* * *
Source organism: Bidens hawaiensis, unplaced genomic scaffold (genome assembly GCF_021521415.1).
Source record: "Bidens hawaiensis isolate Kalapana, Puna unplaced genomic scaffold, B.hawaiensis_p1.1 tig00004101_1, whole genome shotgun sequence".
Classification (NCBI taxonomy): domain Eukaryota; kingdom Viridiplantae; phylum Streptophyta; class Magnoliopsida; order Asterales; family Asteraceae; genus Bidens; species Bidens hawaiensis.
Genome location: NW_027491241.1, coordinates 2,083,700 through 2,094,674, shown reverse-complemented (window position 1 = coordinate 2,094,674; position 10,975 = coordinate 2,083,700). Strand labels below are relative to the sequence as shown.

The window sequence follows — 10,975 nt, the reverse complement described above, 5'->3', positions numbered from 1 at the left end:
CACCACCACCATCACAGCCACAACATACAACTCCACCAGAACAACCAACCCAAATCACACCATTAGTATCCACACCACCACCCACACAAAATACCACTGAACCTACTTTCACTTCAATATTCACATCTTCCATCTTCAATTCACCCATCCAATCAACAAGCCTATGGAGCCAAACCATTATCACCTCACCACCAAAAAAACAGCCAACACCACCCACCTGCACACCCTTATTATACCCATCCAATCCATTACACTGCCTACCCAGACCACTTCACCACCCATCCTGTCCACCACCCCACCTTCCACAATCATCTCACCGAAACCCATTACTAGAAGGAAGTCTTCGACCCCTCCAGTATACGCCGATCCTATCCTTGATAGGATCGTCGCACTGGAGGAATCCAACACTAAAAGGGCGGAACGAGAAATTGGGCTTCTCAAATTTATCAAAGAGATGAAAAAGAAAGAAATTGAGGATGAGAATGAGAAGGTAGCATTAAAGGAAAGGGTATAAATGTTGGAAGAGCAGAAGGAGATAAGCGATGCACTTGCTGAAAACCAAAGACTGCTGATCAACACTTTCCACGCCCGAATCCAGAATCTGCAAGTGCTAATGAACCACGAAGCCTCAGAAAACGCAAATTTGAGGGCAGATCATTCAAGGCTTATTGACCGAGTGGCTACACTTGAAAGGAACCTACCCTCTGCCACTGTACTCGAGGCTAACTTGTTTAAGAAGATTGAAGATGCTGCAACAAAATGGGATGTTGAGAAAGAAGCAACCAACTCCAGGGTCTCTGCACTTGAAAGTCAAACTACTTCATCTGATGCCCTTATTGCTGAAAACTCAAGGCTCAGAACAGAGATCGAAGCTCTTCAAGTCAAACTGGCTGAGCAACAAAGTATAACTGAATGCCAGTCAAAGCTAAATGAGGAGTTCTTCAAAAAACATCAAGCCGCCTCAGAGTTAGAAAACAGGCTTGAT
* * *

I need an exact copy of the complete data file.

Source organism: Bidens hawaiensis, unplaced genomic scaffold (genome assembly GCF_021521415.1).
Source record: "Bidens hawaiensis isolate Kalapana, Puna unplaced genomic scaffold, B.hawaiensis_p1.1 tig00004101_1, whole genome shotgun sequence".
Classification (NCBI taxonomy): domain Eukaryota; kingdom Viridiplantae; phylum Streptophyta; class Magnoliopsida; order Asterales; family Asteraceae; genus Bidens; species Bidens hawaiensis.
Genome location: NW_027491241.1, coordinates 2,083,700 through 2,094,674, shown reverse-complemented (window position 1 = coordinate 2,094,674; position 10,975 = coordinate 2,083,700). Strand labels below are relative to the sequence as shown.

The window sequence follows — 10,975 nt, the reverse complement described above, 5'->3', positions numbered from 1 at the left end:
CACCACCACCATCACAGCCACAACATACAACTCCACCAGAACAACCAACCCAAATCACACCATTAGTATCCACACCACCACCCACACAAAATACCACTGAACCTACTTTCACTTCAATATTCACATCTTCCATCTTCAATTCACCCATCCAATCAACAAGCCTATGGAGCCAAACCATTATCACCTCACCACCAAAAAAACAGCCAACACCACCCACCTGCACACCCTTATTATACCCATCCAATCCATTACACTGCCTACCCAGACCACTTCACCACCCATCCTGTCCACCACCCCACCTTCCACAATCATCTCACCGAAACCCATTACTAGAAGGAAGTCTTCGACCCCTCCAGTATACGCCGATCCTATCCTTGATAGGATCGTCGCACTGGAGGAATCCAACACTAAAAGGGCGGAACGAGAAATTGGGCTTCTCAAATTTATCAAAGAGATGAAAAAGAAAGAAATTGAGGATGAGAATGAGAAGGTAGCATTAAAGGAAAGGGTATAAATGTTGGAAGAGCAGAAGGAGATAAGCGATGCACTTGCTGAAAACCAAAGACTGCTGATCAACACTTTCCACGCCCGAATCCAGAATCTGCAAGTGCTAATGAACCACGAAGCCTCAGAAAACGCAAATTTGAGGGCAGATCATTCAAGGCTTATTGACCGAGTGGCTACACTTGAAAGGAACCTACCCTCTGCCACTGTACTCGAGGCTAACTTGTTTAAGAAGATTGAAGATGCTGCAACAAAATGGGATGTTGAGAAAGAAGCAACCAACTCCAGGGTCTCTGCACTTGAAAGTCAAACTACTTCATCTGATGCCCTTATTGCTGAAAACTCAAGGCTCAGAACAGAGATCGAAGCTCTTCAAGTCAAACTGGCTGAGCAACAAAGTATAACTGAATGCCAGTCAAAGCTAAATGAGGAGTTCTTCAAAAAACATCAAGCCGCCTCAGAGTTAGAAAACAGGCTTGAT